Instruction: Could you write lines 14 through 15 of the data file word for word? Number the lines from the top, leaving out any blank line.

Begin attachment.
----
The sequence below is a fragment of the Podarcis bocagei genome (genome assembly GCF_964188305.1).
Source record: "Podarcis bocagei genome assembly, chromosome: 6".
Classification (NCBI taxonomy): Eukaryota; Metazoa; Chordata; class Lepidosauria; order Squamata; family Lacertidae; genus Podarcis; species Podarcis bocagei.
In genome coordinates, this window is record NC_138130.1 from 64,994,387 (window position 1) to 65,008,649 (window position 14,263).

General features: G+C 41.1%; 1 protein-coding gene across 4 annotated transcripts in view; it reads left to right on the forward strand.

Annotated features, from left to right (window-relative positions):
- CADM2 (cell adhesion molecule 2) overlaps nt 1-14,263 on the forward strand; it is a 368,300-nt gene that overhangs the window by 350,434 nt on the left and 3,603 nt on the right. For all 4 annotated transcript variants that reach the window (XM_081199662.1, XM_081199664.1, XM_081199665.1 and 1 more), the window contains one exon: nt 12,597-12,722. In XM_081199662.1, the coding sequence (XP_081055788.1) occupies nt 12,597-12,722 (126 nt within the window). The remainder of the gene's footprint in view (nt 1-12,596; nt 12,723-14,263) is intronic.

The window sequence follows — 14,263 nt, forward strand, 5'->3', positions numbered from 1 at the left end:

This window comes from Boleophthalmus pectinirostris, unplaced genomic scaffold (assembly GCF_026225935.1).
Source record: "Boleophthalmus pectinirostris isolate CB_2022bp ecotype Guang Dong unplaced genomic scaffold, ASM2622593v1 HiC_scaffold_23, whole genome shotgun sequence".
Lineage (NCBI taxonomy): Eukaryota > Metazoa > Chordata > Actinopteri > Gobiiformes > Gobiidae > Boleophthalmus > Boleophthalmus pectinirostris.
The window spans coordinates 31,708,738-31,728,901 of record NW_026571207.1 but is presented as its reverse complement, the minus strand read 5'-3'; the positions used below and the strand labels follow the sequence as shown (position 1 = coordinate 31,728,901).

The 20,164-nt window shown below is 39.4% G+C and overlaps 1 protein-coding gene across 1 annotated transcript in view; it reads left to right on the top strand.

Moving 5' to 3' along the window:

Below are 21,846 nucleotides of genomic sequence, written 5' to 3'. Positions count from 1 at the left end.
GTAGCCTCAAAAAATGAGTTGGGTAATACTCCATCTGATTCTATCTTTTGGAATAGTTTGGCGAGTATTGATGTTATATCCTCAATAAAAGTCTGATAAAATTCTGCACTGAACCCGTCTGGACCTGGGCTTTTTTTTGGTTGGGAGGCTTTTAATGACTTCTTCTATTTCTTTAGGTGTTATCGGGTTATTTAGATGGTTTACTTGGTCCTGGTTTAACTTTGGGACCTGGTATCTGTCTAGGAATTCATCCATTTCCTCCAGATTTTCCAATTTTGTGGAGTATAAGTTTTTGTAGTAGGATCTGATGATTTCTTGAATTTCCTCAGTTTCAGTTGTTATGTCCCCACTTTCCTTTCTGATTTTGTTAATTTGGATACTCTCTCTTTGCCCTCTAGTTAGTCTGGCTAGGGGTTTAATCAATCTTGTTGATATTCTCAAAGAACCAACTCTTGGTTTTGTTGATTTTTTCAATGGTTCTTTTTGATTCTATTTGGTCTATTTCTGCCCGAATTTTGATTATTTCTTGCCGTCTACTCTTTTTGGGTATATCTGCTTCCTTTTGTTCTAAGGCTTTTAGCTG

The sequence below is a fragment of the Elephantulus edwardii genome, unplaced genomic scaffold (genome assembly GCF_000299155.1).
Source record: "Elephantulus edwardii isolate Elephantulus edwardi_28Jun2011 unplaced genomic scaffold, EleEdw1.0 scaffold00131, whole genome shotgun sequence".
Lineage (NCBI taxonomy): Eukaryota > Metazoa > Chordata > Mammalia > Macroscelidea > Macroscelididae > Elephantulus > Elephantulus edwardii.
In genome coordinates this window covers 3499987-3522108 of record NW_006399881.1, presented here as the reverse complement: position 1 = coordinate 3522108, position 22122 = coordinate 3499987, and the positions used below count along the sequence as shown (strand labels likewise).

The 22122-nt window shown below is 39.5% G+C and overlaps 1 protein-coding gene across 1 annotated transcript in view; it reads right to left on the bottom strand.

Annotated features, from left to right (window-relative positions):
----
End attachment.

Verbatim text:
Moving 5' to 3' along the window:

Below are 21,846 nucleotides of genomic sequence, written 5' to 3'. Positions count from 1 at the left end.